Medically referred to as Hypertension, high blood pressure causes no obvious symptoms at all. But, it can have many threatening consequences. It is often labeled as “the silent killer.” People with high blood pressure typically don’t know it until their blood pressure is measured. It is estimated that 1 out of every 5 people with high blood pressure are unaware that they are at a higher risk of having strokes and heart attacks.
What Is High Blood Pressure?
Blood pressure is the force of blood pushing against the walls of the arteries as blood moves through them. Blood pressure readings are in two numbers – high and low. It is measured in millimeters of mercury, or mmHg. Hypertension means having a sustained blood pressure of 140/90mmHg or above.
The difference between normal and raised blood pressure is not fixed and depends on individual circumstances. However, most doctors agree that the ideal blood pressure for a physically healthy person is around 120/80mmHg.
How Is Blood Pressure Measured?
As mentioned earlier, blood pressure reading appears in two numbers. The higher number is a systolic pressure which is the pressure in the arteries when the heart beats. The lower number is diastolic pressure, is the pressure in the arteries when the heart relaxes between beats. The numbers are usually represented by the systolic pressure first, followed by the diastolic pressure. For example, 120/80mmHg, in which 120 is high blood pressure (systolic) and 80 is low blood pressure (diastolic).
It is normal for blood pressure to vary from individual to individual. But if your blood pressure stays high, you should visit your doctor for treatment immediately. Hypertension is the most common cardiovascular diseases wherein it forces the heart to work far beyond its capacity. It can injure blood vessels, while also damage your brain, eyes, and kidneys.
Understanding The Blood Pressure Numbers
As per the new guidelines from the American Heart Association (AHA) and the American College of Cardiology (ACC) published in November of 2017, most doctors agree to the following –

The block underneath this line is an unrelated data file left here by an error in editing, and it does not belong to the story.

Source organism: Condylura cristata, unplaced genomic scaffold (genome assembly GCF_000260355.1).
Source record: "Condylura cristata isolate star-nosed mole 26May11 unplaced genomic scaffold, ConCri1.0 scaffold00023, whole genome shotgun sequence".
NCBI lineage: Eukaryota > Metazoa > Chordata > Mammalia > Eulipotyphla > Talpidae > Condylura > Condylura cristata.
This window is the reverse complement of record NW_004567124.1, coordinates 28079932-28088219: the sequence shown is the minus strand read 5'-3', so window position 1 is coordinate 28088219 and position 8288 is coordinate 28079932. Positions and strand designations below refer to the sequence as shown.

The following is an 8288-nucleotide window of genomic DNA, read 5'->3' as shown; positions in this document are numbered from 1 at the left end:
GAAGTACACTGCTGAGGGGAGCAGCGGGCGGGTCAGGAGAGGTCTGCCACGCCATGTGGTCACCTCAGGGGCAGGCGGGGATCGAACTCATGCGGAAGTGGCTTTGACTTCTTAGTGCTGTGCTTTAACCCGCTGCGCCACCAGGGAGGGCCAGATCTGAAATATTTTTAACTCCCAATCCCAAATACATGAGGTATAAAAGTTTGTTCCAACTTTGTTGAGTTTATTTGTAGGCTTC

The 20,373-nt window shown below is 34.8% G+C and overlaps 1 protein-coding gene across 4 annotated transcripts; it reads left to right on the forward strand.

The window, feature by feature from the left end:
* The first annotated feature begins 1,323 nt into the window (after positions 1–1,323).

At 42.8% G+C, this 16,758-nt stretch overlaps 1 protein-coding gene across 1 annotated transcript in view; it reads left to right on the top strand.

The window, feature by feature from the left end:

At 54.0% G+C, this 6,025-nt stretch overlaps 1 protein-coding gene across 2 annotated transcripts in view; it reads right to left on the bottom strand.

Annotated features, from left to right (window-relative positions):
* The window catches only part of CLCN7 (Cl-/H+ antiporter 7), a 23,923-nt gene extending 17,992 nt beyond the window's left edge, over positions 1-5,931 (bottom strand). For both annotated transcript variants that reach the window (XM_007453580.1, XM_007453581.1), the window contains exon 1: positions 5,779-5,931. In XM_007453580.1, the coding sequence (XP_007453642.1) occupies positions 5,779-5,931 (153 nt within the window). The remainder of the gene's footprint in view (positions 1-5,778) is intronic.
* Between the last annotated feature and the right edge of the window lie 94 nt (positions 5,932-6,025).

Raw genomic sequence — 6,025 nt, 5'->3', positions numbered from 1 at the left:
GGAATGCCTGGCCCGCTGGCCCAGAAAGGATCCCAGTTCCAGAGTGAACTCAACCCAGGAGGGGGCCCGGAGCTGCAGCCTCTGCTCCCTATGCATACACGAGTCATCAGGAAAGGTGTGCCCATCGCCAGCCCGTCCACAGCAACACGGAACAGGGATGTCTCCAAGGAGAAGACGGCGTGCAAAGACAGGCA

- Normal blood pressure numbers are 120/80.
- Blood pressure numbers are between 120/80 and 129/80 are considered as elevated.
- Systolic reading between 130 and 139 or diastolic reading between 80 and 89 are classified as stage 1 High blood pressure or hypertension.
- Reading of 140/90 or more is considered stage 2 hypertension.
- Hypertensive crisis or Malignant hypertension is when the systolic figure is over 180 or a diastolic rate is above 120.
High blood pressure can damage the artery walls. And untreated hypertension increases the risk of heart disease, kidney disease, and stroke.
Symptoms Of High Blood Pressure
High blood pressure often shows no symptoms or signs, even as it causes serious damage to the body. This means people with high blood pressure can have damage occur to their heart, kidneys, eyes, and circulation without feeling bad. Hence, the only way to find out whether you have high blood pressure is to get your blood pressure checking done regularly. If left untreated, hypertension can lead to serious problems.
High blood pressure and symptoms of the brain
- A severe Headache
- Blurred vision/ Vision problems
- Nausea and vomiting
High blood pressure and heart symptoms
- Chest pain
- Irregular heartbeat
- Shortness of breath